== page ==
A family guide to road tripping the Olympic National park & Olympic Peninsula, Washington
The Olympic Peninsula is hands down one of the most beautiful places we’ve had the pleasure of visiting in the United States. You can hike, beach comb, and go boating – all in one day if you insist!
Located in western Washington State, the Peninsula is a large arm of land from Seattle across Puget Sound. Bordered to the west by the icy waters of the Pacific Ocean, the Hood Canal at the east, and the Strait of Juan de Fuca to the north.
Much of the Olympic Peninsula is made up of the 1,406 square mile Olympic National Park and 70 miles of the Olympic Coast National Marine Sanctuary. To explore the peninsula properly you will need a National Parks pass and a vehicle.
The expansive landscape has large lowland lakes, temperate rainforests, radiating mountain ranges, wild cascading rivers, waterfalls, saltwater beaches, and tidelands. The Olympic Peninsula is one of the country’s most biodiverse locations and is filled with fun and adventure for families who love the outdoors.
This post is part of our Pacific North West Road Trip series
The Best Time to Visit Olympic Peninsula
The perfect time to go on an Olympic Peninsula road trip is during the summer; however, I highly recommend you plan a visit in late spring if you want to avoid the crowds. Nonetheless, our trip last summer was fantastic and not too crowded. Most days were sunny, with temperatures hitting 70 degrees and above and clear blue skies – though we know this isn’t always the case!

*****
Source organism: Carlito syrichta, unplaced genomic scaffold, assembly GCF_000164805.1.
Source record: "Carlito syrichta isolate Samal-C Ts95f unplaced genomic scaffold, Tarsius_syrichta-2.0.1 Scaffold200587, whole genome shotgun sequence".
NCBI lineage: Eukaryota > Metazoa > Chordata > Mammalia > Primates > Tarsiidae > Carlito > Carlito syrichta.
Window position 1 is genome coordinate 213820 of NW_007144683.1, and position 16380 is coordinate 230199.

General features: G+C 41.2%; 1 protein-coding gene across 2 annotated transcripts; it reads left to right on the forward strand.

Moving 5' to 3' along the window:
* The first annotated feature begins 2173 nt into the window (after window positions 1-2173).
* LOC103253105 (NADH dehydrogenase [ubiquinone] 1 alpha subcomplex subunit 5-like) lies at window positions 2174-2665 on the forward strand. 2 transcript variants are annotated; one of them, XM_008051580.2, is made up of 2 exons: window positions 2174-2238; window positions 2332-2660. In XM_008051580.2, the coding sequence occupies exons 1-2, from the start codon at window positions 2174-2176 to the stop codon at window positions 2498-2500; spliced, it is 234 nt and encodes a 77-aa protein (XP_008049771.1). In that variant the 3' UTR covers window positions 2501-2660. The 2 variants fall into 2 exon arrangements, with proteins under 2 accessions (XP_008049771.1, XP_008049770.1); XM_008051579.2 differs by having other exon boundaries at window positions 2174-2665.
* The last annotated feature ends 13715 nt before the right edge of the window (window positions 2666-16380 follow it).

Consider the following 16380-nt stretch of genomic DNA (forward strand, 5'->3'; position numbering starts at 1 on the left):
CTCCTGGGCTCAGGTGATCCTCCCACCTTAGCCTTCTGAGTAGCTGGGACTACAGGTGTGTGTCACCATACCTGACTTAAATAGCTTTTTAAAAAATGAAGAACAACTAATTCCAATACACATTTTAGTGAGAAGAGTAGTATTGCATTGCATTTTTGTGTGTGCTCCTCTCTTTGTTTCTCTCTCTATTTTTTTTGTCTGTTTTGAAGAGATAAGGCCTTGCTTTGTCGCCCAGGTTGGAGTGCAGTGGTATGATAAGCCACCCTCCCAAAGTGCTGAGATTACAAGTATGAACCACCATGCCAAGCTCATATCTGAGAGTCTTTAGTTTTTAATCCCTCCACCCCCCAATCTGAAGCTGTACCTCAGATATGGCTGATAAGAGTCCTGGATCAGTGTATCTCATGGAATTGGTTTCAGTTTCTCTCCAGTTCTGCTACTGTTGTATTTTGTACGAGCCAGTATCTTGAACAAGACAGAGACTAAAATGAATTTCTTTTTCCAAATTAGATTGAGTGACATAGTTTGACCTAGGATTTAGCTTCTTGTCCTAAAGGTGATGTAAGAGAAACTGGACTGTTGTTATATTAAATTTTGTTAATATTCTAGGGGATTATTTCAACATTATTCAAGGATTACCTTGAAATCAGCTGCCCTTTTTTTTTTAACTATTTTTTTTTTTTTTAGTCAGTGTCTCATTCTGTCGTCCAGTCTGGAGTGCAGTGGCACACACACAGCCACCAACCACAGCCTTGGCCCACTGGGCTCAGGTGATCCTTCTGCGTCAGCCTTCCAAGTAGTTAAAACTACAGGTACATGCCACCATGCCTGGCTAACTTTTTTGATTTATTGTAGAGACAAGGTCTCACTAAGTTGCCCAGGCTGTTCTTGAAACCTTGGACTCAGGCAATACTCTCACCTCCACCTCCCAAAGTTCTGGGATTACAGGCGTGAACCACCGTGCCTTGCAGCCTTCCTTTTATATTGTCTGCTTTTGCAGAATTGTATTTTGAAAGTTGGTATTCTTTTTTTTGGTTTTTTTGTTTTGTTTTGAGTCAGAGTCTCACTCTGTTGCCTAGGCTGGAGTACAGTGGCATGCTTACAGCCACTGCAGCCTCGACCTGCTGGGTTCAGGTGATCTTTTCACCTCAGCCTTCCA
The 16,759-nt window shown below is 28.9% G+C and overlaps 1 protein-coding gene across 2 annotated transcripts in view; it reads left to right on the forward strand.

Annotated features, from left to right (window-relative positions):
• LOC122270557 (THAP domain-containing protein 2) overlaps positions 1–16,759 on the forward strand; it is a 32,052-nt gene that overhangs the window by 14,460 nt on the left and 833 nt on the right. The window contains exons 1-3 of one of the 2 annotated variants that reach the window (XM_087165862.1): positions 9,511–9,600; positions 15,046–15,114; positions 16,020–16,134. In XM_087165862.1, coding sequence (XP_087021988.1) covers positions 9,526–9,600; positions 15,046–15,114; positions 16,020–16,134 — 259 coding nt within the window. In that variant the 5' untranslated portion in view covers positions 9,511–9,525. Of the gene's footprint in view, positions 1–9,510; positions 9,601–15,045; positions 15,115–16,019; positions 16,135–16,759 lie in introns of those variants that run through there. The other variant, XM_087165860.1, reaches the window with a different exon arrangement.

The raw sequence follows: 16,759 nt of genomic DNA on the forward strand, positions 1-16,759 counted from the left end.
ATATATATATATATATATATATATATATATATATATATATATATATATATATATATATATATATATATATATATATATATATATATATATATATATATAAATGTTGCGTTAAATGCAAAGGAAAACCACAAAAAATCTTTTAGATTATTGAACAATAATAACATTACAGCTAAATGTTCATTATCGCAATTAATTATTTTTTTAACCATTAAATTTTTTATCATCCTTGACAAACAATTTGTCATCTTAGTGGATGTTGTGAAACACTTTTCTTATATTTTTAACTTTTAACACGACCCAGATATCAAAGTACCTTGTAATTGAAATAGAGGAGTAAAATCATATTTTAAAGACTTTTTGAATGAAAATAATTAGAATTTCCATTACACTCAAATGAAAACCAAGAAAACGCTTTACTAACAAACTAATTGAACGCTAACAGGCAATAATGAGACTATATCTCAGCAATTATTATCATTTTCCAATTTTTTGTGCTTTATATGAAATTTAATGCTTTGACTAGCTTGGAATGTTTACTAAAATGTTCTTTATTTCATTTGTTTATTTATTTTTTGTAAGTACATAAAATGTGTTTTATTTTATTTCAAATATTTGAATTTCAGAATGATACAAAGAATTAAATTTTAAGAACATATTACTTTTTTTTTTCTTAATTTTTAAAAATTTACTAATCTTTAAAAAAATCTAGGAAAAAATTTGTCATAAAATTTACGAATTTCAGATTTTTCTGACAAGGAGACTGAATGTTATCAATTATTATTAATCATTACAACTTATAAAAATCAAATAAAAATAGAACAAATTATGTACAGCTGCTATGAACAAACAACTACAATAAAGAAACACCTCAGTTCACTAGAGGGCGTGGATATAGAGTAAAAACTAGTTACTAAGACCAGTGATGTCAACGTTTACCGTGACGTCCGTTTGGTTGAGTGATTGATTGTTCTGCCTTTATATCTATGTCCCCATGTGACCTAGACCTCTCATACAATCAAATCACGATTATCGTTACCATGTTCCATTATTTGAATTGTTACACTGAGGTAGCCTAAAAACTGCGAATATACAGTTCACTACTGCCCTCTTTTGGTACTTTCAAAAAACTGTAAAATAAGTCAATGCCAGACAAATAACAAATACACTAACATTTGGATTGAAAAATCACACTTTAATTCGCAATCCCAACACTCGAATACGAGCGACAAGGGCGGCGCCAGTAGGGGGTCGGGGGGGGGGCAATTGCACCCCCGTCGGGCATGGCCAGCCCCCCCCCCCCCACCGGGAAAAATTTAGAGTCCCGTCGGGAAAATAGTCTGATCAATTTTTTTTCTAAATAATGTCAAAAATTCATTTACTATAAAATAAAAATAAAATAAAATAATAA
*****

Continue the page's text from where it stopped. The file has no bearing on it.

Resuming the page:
Although the summer season is the best time to visit the Olympic Peninsula, a tour in the early fall can be ideal too, especially if you want to experience Peninsula’s colorful forest. Tour during Mid to late October if you want to see the Roosevelt elk when it’s most active or the fall foliage.
During winter, the temperature at sea level hardly gets below freezing point. In the mountains, it’s rarely above 30°F. You can tour Hurricane Ridge, which is family-friendly and adventure-packed during the cold season.
How to Get to the Olympic Peninsula
Most will start their journey on an Olympic Peninsula road trip either flying into Seattle, or en route as part of a greater West Coast tour of Highway 101.
Assuming you’re coming from the Seattle airport (SEA) and picking up a car, it’s at least a 2-hour drive. Covering around 130 miles, entirely by road you will pass around the Puget Sound and into the Olympic National Park Visitor Center, just outside Port Angeles.
Ferry & Public Transport to the Olympic Peninsula
Alternatively, you can use a ferry which (if the weather is cooperating!) will give you a spectacular view back to Seattle as you depart. When taking your vehicle with you, the easiest choice is the Bainbridge Island ferry. From Bainbridge Island, it’s a picturesque 70-mile journey to Port Angeles.
The ferry can be quicker from Downtown Seattle than entirely by road if your timings work out right. There are several hire car companies located just off Pine Street, close to the Pike Place Markets if you want to pick up a car a few days after you arrive in Seattle.
If you are coming from the north, another option to consider is the Edmonds-Kingston ferry to the Kitsap Peninsula.
If you do not have your own vehicle, it can be difficult to explore the Olympic Peninsula. You can cross from Seattle to the Kitsap Peninsula on the Kingston Fast Ferry but you would need onward ground transportation. If you want to get directly to Port Angeles, try “The Straight Shot” Route 123, a combined bus & ferry journey operated by Clallam Transit.